JEFFERSON CITY, Mo. -- Attorneys presented the Missouri Supreme Court with dueling constitutional provisions Wednesday in a case that challenges the governor's power to withhold money earmarked for public education.
Fourteen school systems are asking the court to declare state appropriations for elementary and secondary education off limits when the governor needs to find midyear savings to keep the overall budget in balance.
Just as arguments began, Judge Stephen N. Limbaugh Jr. asked if there was still an issue to decide given Gov. Bob Holden's action on Tuesday to release $75 million of the nearly $200 million he withheld from schools in July.
Michael Delaney, the attorney for the districts, said a significant amount of money remains in dispute.
Only a few districts, primarily from the Kansas City area, are parties to the case. However, if they prevail, it would mean increased funding for all of Missouri's 524 public school systems during the current fiscal year.
The court, which was sitting with just six judges due to the recusal of Chief Justice Ronnie L. White, will issue an opinion at a later date.
During arguments last month before Cole County Circuit Judge Richard Callahan, Delaney focused on two constitutional provisions related to budgeting.
One precludes the governor from using his line-item veto on appropriations bills to reduce spending for public schools or debt repayment below levels set by lawmakers. The next section authorizes the governor to cut expenditures of any state agency below appropriated amounts when there is a revenue shortfall.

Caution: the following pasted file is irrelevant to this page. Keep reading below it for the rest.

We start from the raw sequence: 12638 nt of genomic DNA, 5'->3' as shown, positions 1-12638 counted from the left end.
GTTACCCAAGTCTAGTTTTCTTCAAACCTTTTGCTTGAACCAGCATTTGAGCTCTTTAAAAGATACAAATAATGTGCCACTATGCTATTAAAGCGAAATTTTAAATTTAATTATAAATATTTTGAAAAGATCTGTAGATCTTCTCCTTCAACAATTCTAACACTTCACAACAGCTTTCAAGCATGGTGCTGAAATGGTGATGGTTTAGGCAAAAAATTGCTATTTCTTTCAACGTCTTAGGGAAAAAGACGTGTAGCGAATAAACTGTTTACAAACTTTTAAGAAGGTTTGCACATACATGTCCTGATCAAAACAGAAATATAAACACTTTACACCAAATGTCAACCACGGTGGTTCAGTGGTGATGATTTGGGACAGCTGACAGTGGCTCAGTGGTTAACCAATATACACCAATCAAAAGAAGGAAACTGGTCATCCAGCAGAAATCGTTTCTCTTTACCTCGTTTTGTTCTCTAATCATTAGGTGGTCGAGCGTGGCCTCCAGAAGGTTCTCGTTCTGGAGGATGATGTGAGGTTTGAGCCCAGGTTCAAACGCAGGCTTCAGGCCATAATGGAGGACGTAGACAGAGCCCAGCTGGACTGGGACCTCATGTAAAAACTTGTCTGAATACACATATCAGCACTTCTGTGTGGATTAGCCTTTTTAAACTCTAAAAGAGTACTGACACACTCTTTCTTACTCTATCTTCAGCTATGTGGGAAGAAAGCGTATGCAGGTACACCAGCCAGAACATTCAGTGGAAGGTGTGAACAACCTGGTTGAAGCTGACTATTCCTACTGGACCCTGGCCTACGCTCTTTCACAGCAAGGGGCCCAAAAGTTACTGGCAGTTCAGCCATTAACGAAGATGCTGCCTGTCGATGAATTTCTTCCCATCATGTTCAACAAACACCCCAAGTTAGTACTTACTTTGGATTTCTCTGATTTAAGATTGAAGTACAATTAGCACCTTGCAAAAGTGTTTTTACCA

Delaney claimed the former provision imposed a limitation on the governor's power under the latter, protecting education from cuts. Assistant attorney general Paul Wilson, representing the state, noted the plain language of the second section includes no exemptions.
Callahan sided with the state and dismissed the case, prompting the districts to appeal.
Before the high court, Delaney shifted his focus to a provision in the education article of the constitution that says all appropriations for public schools shall be paid at least annually.
Just as Wilson argued the constitution means what it says when it allows the governor to cut spending for "any" state agency, Delaney contended the mandate that "all" public school appropriations be paid is equally clear.
Wilson countered that Delaney ignored the original intent of the provision on which the districts based their case. That section dates to Missouri's 1875 constitution and a time when the legislature met only every other year and drafted biennial budgets.
"It wasn't obvious at that time that schools would get money every year," Wilson said. "In fact, there was a fear they would only get money every 24 months."
The court took the case under advisement but did not indicate when it would rule.
The case is State ex rel Liberty School District, et al., v. Gov. Bob Holden and Commissioner of Administration Jacquelyn White.
The Associated Press contributed to this report.